As part of the Talented blog tour, author Sophie Davis is here as a guest to talk about her writing process!
About Sophie Davis:Sophie moved to Washington, D.C. after graduating from Penn State University to pursue a career in the Sciences. After deciding to actually write down one of the stories she makes up in her head, Sophie began the long journey towards her first full-length novel, Talented. Caged is her second novel, and the second in the Talented Saga. When Sophie isn't hunched over her computer, she can be found shopping in Georgetown, running in Rock Creek Park, or at the local dive bars in her Columbia Heights Neighborhood.
Writing Quirks and Must-haves to Write
Before I sit down to work on a scene, I have a ritual of sorts. I must have one hot beverage, tea or coffee, and one cold beverage, usually ice water. I always set a pad of sticky notes and a pen next to the keyboard, in case I need to make notations for later. I also need background noise, either music or the television. I find that music gives me the most inspiration, but sometimes I do more singing than writing, and it ends up to be more of a distraction than a help.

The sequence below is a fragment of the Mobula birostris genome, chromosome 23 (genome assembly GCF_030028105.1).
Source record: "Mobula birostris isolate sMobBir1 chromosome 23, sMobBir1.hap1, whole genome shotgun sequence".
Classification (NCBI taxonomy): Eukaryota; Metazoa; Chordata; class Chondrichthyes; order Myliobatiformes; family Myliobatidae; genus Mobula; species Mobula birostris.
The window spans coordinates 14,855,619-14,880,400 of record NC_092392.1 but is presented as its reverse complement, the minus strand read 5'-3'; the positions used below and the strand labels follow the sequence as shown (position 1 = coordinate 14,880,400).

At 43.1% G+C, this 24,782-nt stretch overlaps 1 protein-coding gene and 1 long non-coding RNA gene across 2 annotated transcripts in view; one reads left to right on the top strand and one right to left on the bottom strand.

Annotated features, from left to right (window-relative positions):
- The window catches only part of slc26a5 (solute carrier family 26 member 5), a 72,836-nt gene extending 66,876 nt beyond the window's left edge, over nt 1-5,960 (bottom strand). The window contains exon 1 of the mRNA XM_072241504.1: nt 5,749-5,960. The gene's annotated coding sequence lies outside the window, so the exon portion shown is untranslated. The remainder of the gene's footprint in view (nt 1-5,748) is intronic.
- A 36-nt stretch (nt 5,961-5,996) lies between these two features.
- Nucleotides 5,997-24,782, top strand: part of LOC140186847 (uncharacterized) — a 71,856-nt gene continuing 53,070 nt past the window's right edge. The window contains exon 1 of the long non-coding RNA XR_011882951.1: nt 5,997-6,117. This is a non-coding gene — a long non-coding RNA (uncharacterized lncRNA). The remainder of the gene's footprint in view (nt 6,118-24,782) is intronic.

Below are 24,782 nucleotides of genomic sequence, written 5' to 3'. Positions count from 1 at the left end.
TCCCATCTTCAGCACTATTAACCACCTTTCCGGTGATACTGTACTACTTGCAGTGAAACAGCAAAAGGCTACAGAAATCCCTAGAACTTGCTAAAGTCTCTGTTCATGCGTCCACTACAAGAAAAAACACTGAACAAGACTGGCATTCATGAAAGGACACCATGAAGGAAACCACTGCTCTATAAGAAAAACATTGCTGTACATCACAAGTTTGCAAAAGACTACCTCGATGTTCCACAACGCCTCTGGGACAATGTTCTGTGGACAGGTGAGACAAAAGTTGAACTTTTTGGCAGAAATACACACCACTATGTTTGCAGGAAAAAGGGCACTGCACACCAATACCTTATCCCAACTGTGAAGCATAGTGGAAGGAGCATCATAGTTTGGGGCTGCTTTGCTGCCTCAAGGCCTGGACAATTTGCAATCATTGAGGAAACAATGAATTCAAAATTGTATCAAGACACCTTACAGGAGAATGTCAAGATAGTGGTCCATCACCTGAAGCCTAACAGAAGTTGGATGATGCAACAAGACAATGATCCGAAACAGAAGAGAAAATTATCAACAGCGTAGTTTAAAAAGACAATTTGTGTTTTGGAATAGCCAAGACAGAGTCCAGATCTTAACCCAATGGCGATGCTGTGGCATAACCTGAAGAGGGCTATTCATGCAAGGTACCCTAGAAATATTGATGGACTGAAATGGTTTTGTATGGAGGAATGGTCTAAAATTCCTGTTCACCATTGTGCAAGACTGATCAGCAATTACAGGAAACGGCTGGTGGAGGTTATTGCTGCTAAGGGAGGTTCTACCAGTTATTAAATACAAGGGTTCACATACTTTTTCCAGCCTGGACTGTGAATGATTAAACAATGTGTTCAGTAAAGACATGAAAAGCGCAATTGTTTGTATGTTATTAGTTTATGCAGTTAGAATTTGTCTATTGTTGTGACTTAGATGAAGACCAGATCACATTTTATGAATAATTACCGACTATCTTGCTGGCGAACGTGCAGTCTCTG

I don’t have as much free time to write as I would like, so whenever I get a spare hour or two I make a point to sit at my computer, but my preference is to write in the middle of the night or the very early morning. I don’t know if it’s the fact that the internet provides very little distraction in the middle of the night, or that I’m nocturnal, but I tend to get the most done and do my best work while the rest of the world is sleeping.
I do all of my original outlines and editing with a pen and paper. Somehow, it feels more productive when I can physically cross out sections that don’t work and rewrite them by hand. Of course, when I go to enter the edits into the master document, I often implement further edits. I also create a new document for every draft, not wanting to lose even one word of the previous one, despite the fact I rarely reread the early renditions after I’ve moved on.
I am particular about the color of pens I use to edit as well; I think that might be because of flashbacks to term papers covered in red ink and dripping criticisms. Therefore, I always use blue, green, or purple, as I find them to be much friendlier colors.
In the grand scheme of things, none of my quirks make me a better writer, but I find the rituals comforting, and they help put me in a frame of mind that makes it easier for me to transport the stories from my head to paper.
Thanks so much for your post, Sophie! I can definitely understand the need to have noise in order to get work done--as well as the tendency to sing more than work. ;)
See an excerpt from Talented and enter to win a copy in my next post. :)